Nevada Attorney General Catherine Cortez Masto said Thursday she will drop the criminal case against Lt. Gov. Brian Krolicki, despite maintaining that he committed felonies and that her job is to make "elected officials be accountable to the public."
The unprecedented case neared an end Monday when a judge in Las Vegas tossed it out of court. District Judge Valerie Adair said the state's indictment was "not sufficient and does not satisfy due process."
On Thursday Masto met with reporters to explain why she won't appeal the decision or move to reindict despite her insistence that Krolicki broke the law in his handling of $6 million in the Nevada College Savings Program.
"I do not believe it is in the best interests of the state to proceed further with this case," she said. "A consideration in my office also was the resources and the limited resources that we have at this point in time. We have priorities in this office with other cases, as well."
Krolicki, charged with two counts of misappropriation and falsification of accounts by a public officer and two counts of misappropriation by a treasurer, maintains his innocence. The Republican and his supporters allege the case by Masto, a Democrat, was politically motivated.
Masto denies the accusation. "I brought this case in good faith to a grand jury," said Masto during a news conference. "The money in question was not the treasurer's to spend."
Krolicki said he's happy to put the case behind him.
"Obviously I welcome the closure to this long and absurd ordeal," he said. "This whole legal matter has been very upsetting, certainly to my family and those around me."
The case centered around Krolicki's management of the college fund during his tenure as state treasurer.
Masto says from 2001 to 2006 Krolicki kept proceeds from the program under his control in the treasurer's office for marketing and other expenses when the money should have been sent to the state's general fund.
Krolicki described the program as one of the most successful of its kind in the country. He said it wasn't until after he left the office that state law was changed to require all the proceeds be sent to the general fund.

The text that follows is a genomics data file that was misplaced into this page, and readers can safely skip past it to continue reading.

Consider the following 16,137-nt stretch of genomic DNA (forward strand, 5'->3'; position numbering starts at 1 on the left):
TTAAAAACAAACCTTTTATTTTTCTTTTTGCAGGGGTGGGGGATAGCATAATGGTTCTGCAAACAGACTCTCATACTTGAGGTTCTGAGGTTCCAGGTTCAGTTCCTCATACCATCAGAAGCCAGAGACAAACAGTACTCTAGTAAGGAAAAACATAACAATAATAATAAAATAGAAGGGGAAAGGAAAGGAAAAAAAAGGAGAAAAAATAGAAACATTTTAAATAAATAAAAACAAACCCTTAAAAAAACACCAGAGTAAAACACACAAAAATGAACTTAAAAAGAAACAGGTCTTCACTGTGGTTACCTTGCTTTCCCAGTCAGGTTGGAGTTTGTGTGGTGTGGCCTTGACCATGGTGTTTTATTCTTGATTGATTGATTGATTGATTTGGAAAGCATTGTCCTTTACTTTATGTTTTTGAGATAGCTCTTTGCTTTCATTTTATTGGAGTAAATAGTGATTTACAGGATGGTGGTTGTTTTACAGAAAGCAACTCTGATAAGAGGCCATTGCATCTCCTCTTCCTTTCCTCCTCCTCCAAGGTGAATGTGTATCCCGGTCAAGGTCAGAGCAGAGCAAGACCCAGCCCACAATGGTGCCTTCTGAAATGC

Some of the money, an estimated $1.5 million, was used on marketing that included advertisements that included Krolicki.
Masto alleged the ads benefited Krolicki by raising his political profile.
But Krolicki is far from being the first public officeholder to combine personal image with an official program or duty.
Current state treasurer Kate Marshall appears in print advertisements promoting her office's unclaimed property auctions.
Las Vegas mayor and chairman of the Las Vegas Convention and Visitors Authority Oscar Goodman has raised his personal profile in part by frequently appearing with showgirls paid for by the taxpayer funded authority.
No one in an official capacity has suggested that Marshall and Goodman are abusing their power.
"If somebody can, everybody should be able to," said Krolicki consultant Ryan Erwin about appearing in advertisements and promotions. "The playing field should be level."
The decision by Masto to pursue a criminal case despite no evidence Krolicki enriched himself and when no money was missing is unprecedented in Nevada, said Guy Rocha, a retired state archivist.
In 2004 state controller Kathy Augustine was impeached by the Legislature in part for violating state law by using her personal assistant to perform campaign duties while on state time.
"Those are always handled outside the criminal justice system," Rocha said of misconduct by state officers that doesn't clearly demonstrate criminal intent. "This is a first, and maybe along this line, hopefully a last."
The indictment against Krolicki was returned Dec. 4, 2008, not long after Krolicki talked openly of possibly challenging Sen. Harry Reid, D-Nev., for his seat.
At first Krolicki and his supporters alleged the prosecution was an attempt to derail his potential candidacy, although no one produced evidence to prove the case was politically motivated.
But the political motivation theory gained new steam last month when it became public that Masto's husband, Paul Masto, was planning a political fundraiser on behalf of Robert Randazzo, a Democratic candidate for lieutenant governor. Masto says she didn't know about the fundraiser, which was subsequently canceled.
University of Nevada, Reno political science professor Eric Herzik says it is unlikely Masto will face official sanctions for the failed prosecution.
But he says it hurt her political credibility.
"Her competence has to be questioned. Her political and legal judgment has to be questioned," Herzik said. "I just don't have a good explanation for it. It is hard to swallow there was no political motivation in this legal travesty. Who was behind it? I don't know."
The case against Krolicki's chief of staff, Kathryn Besser, also has been dropped.
Contact reporter Benjamin Spillman at firstname.lastname@example.org or 702-477-3861.